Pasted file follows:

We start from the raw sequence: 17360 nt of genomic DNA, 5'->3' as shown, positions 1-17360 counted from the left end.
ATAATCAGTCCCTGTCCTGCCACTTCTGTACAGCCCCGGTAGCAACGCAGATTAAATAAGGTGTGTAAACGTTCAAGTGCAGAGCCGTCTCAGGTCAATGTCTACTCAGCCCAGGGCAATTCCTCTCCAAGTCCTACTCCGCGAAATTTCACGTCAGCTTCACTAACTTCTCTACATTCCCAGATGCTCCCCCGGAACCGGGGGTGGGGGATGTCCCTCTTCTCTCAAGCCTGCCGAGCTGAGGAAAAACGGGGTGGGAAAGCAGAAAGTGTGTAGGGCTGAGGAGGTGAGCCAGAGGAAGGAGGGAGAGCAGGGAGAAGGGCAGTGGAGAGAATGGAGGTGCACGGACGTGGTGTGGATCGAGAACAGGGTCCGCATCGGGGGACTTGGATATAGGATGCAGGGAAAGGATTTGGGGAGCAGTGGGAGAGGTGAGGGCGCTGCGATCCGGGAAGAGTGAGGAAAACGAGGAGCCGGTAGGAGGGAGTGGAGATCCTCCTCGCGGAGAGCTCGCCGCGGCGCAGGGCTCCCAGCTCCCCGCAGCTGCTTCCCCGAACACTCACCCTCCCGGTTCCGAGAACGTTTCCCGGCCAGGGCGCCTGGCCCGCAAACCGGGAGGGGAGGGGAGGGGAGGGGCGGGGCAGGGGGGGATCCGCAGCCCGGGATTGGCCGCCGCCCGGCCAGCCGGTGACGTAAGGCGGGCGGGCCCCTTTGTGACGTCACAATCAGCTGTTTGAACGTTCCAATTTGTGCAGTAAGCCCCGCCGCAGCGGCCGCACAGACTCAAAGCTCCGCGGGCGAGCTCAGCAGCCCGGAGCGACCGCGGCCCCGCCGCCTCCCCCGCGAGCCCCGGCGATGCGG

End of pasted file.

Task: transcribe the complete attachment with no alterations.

We start from the raw sequence: 17360 nt of genomic DNA, 5'->3' as shown, positions 1-17360 counted from the left end.
ATAATCAGTCCCTGTCCTGCCACTTCTGTACAGCCCCGGTAGCAACGCAGATTAAATAAGGTGTGTAAACGTTCAAGTGCAGAGCCGTCTCAGGTCAATGTCTACTCAGCCCAGGGCAATTCCTCTCCAAGTCCTACTCCGCGAAATTTCACGTCAGCTTCACTAACTTCTCTACATTCCCAGATGCTCCCCCGGAACCGGGGGTGGGGGATGTCCCTCTTCTCTCAAGCCTGCCGAGCTGAGGAAAAACGGGGTGGGAAAGCAGAAAGTGTGTAGGGCTGAGGAGGTGAGCCAGAGGAAGGAGGGAGAGCAGGGAGAAGGGCAGTGGAGAGAATGGAGGTGCACGGACGTGGTGTGGATCGAGAACAGGGTCCGCATCGGGGGACTTGGATATAGGATGCAGGGAAAGGATTTGGGGAGCAGTGGGAGAGGTGAGGGCGCTGCGATCCGGGAAGAGTGAGGAAAACGAGGAGCCGGTAGGAGGGAGTGGAGATCCTCCTCGCGGAGAGCTCGCCGCGGCGCAGGGCTCCCAGCTCCCCGCAGCTGCTTCCCCGAACACTCACCCTCCCGGTTCCGAGAACGTTTCCCGGCCAGGGCGCCTGGCCCGCAAACCGGGAGGGGAGGGGAGGGGAGGGGCGGGGCAGGGGGGGATCCGCAGCCCGGGATTGGCCGCCGCCCGGCCAGCCGGTGACGTAAGGCGGGCGGGCCCCTTTGTGACGTCACAATCAGCTGTTTGAACGTTCCAATTTGTGCAGTAAGCCCCGCCGCAGCGGCCGCACAGACTCAAAGCTCCGCGGGCGAGCTCAGCAGCCCGGAGCGACCGCGGCCCCGCCGCCTCCCCCGCGAGCCCCGGCGATGCGG